What Happens When Someone Is Pulled Over At A DUI Stop In Georgia?
Typically, when someone gets pulled over for some sort of a violation of the roadway, the officer walks up to the car and speaks to the driver. Usually, one of the first questions asked is whether the driver has been drinking. If the person answers affirmatively or the officer smells alcohol, then things tend to escalate from there. They are asked to step outside of the car and the officer usually wants to administer standardized field sobriety tests, which include the horizontal gaze nystagmus test. This is an eye test designed to see if there’s any nystagmus, which is an involuntary jerking reflex. Next, the officer administers the walk and turn test. The driver is instructed to take nine steps, heel to toe, with their arms to their sides and then turn in a specific manner, which is demonstrated by the officer, and walk nine steps back. The walk and turn evaluation is designed to see if someone can perform physical feats and has the mental acuity to pay attention and see what the instructions are from the officer.
After the walk and turn test, the officer will administer the one leg stand test, which is quite self-explanatory. You balance on one leg and you’re required to keep your arms to the sides and count until 30 seconds have elapsed, and then the officer tells you to put your foot down. For both the walk and turn evaluation and the one leg stand test, they assess negative points called clues. If you get enough negative points on that coupled with the eye test, it will turn it into an arrest. Prior to the arrest, the officer will typically ask for a portable breath test, also called the Alco-sensor in Georgia.
As far as the Alco-sensor is concerned, the Georgia courts have ruled that the officer can’t mention what the number is on that Alco-sensor. For court purposes, it can only be used to determine whether it’s positive or negative. After that, the officer reads an implied consent warning and the driver is taken to the station. If they consent, they’re given a breath, blood, or urine test and after that, they are entitled to get an independent test by medical personnel of their own choosing at a site of their own choosing. All testing is supposed to be administered within three hours of the traffic stop.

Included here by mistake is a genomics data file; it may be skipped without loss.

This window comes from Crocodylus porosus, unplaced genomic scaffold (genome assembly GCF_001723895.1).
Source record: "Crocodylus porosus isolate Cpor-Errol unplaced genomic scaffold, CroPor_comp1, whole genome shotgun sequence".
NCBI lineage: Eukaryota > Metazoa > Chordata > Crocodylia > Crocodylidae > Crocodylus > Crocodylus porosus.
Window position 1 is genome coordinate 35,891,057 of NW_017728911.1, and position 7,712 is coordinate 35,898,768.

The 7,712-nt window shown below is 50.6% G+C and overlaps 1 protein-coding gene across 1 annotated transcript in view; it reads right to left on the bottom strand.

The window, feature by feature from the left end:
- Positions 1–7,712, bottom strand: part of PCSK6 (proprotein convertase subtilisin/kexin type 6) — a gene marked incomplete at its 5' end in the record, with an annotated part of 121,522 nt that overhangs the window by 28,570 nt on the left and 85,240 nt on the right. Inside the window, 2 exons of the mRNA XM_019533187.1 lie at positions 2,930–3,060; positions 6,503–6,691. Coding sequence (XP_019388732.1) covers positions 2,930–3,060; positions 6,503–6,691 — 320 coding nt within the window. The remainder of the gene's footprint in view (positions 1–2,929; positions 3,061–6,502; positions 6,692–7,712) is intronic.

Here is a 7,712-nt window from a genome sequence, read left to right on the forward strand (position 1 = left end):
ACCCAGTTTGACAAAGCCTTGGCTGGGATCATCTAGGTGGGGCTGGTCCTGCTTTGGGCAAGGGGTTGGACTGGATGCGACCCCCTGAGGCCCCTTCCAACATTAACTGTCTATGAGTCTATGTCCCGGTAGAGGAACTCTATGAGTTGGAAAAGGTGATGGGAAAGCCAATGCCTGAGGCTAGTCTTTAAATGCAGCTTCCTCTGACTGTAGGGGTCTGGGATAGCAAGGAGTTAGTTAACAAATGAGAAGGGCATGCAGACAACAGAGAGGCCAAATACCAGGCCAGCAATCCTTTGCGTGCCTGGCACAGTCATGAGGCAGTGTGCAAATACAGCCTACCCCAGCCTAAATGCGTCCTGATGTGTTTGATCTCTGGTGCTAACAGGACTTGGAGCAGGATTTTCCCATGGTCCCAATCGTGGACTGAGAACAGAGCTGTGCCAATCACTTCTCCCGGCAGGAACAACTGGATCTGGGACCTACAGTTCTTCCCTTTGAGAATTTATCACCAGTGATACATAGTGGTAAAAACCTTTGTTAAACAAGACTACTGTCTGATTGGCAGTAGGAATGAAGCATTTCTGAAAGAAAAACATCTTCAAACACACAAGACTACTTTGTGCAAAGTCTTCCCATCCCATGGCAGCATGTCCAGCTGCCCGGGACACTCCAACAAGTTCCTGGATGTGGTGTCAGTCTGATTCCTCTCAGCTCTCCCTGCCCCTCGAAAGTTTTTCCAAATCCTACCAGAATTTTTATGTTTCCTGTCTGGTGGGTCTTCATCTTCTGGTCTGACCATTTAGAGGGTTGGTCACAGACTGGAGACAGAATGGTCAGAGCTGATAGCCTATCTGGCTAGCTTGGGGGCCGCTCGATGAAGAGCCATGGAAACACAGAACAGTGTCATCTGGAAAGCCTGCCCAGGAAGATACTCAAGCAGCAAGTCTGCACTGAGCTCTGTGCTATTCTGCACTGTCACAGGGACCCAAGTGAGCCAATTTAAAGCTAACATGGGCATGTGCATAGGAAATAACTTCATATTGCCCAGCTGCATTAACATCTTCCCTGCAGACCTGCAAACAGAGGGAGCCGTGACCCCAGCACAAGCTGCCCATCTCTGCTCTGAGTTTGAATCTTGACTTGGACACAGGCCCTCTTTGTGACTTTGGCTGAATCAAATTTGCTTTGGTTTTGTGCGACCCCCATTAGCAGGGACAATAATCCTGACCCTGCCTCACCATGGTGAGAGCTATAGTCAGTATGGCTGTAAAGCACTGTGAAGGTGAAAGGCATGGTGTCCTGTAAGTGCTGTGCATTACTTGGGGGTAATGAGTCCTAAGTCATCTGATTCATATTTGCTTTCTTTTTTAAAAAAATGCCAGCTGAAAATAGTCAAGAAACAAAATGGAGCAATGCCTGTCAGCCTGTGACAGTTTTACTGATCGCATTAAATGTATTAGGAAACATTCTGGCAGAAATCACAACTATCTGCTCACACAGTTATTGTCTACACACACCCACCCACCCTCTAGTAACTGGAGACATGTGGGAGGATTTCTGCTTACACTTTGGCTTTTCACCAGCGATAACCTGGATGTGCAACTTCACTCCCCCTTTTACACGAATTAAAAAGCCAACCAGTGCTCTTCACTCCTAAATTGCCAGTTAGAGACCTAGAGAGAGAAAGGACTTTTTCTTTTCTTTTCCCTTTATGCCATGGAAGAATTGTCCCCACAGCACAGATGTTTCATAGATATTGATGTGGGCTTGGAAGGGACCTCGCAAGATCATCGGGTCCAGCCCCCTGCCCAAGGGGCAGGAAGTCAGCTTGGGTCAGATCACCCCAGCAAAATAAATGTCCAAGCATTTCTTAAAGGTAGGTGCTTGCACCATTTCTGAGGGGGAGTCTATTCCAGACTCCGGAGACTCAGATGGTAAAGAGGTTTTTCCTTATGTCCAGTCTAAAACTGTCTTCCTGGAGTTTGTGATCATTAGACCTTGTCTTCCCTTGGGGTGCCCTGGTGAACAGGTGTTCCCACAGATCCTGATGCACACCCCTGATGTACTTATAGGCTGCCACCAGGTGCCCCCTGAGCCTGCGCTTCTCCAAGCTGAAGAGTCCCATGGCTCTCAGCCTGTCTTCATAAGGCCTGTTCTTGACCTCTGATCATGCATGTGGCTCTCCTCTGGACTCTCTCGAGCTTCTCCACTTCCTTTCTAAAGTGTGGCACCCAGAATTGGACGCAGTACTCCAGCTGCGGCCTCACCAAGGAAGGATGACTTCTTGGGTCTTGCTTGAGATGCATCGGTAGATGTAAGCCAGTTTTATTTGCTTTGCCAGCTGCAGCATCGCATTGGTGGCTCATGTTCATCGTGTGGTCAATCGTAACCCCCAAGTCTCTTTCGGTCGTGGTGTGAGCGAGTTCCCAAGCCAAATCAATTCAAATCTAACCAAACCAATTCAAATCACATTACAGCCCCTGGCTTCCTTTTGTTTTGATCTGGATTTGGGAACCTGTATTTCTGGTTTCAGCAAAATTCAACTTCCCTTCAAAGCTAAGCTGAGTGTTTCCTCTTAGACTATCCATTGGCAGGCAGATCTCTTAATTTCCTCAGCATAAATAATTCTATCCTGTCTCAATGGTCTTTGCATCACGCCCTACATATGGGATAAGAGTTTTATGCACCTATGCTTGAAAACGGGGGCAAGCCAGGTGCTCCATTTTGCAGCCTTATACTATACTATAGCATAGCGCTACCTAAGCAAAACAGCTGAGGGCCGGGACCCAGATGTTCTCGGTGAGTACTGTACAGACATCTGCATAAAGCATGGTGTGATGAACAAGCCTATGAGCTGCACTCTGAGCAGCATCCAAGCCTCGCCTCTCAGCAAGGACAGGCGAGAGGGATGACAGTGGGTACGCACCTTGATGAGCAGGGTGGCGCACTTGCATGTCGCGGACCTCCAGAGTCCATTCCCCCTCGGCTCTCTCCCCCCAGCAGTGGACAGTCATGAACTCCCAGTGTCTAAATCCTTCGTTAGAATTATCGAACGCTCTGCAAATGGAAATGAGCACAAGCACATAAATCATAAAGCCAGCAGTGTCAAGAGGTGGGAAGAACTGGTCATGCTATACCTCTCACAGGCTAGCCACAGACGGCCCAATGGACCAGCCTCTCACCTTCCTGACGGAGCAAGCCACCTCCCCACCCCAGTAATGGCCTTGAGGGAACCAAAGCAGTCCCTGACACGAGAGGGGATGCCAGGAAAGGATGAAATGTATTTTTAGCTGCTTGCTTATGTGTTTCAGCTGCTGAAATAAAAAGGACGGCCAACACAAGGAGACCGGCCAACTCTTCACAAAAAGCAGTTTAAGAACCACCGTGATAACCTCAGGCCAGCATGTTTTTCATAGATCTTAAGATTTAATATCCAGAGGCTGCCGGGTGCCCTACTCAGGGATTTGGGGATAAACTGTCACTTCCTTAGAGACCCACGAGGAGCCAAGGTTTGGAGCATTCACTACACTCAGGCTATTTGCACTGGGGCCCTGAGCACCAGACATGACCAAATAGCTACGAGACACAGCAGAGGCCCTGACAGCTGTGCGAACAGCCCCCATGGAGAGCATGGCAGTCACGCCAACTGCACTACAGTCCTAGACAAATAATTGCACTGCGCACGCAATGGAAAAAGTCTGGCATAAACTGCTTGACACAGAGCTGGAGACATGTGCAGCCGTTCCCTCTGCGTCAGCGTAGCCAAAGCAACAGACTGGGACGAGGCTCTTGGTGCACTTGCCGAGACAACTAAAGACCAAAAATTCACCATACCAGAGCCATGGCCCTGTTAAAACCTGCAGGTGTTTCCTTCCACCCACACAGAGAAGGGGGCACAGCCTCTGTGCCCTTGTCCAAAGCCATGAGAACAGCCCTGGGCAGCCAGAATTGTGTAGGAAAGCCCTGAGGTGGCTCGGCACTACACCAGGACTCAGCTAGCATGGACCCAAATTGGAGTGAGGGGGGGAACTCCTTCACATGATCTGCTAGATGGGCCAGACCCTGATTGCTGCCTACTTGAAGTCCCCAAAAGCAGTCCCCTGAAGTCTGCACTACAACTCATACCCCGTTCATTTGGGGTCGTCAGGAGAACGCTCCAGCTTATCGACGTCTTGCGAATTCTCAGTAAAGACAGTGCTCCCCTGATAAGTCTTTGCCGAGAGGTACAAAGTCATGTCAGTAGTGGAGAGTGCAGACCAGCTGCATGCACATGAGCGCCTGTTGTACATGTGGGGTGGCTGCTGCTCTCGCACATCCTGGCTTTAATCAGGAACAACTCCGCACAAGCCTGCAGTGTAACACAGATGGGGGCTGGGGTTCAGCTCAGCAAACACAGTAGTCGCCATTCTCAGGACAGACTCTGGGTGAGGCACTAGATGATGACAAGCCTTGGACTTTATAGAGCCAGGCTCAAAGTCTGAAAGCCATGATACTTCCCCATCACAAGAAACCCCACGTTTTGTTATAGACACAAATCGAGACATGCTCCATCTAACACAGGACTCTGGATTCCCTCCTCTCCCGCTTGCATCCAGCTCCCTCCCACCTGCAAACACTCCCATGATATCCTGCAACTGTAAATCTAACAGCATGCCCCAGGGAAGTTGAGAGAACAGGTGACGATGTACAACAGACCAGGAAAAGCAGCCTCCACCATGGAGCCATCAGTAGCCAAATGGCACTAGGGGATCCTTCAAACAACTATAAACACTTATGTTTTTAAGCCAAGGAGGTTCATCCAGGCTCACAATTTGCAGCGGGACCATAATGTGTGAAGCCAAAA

What Happens To Someone’s Driver’s License When They Are Arrested And Charged With A DUI?
Usually, when someone is arrested for a DUI, their license is seized and taken by the officer and not returned. The officer issues a temporary driving permit called a 1205 form, which is good for 45 days. The 45 day permit can be extended by requesting a hearing at the Georgia DVS within 30 days. Upon conviction of a first DUI within five years, provided it’s not a DUI drug case, they are entitled to have a work permit.
Is It Possible To Refuse A Breath Or Blood Test In Georgia?
In Georgia, a citizen is allowed to refuse a breath test, a blood test, or a urine test and has a constitutional right to do so. If they elect to refuse, the next step would be to send a letter to contest a refusal suspension at our version of the DMV, called DVS. Recently, the Georgia Supreme Court has released a very favorable opinion called the Elliott case, which says Georgia citizens can, in fact, refuse to take a test and if they do refuse to take a test, then that’s not admissible during their trial. This is significant because it helps defend a DUI and makes it inadmissible for prosecutors to mention that you refused in court.
What Factors Can Enhance Or Aggravate A DUI Charge In Georgia?
Georgia has several factors that can enhance a DUI charge. If it’s your first DUI, normally there are no enhancements. For a second or third DUI within a five year period, there are enhancements and increased jail time, community service, probation, and a higher fine. If, on a first DUI conviction, someone is typically sentenced to serve 40 hours of community service and one day in jail, then on a second DUI within a five year period, they’d be required to do 240 hours and up to 90 days in jail. On a third DUI within a five year period, the citizen is required to lose their license for five years. They are declared a habitual violator and the community service and jail time is significantly enhanced.
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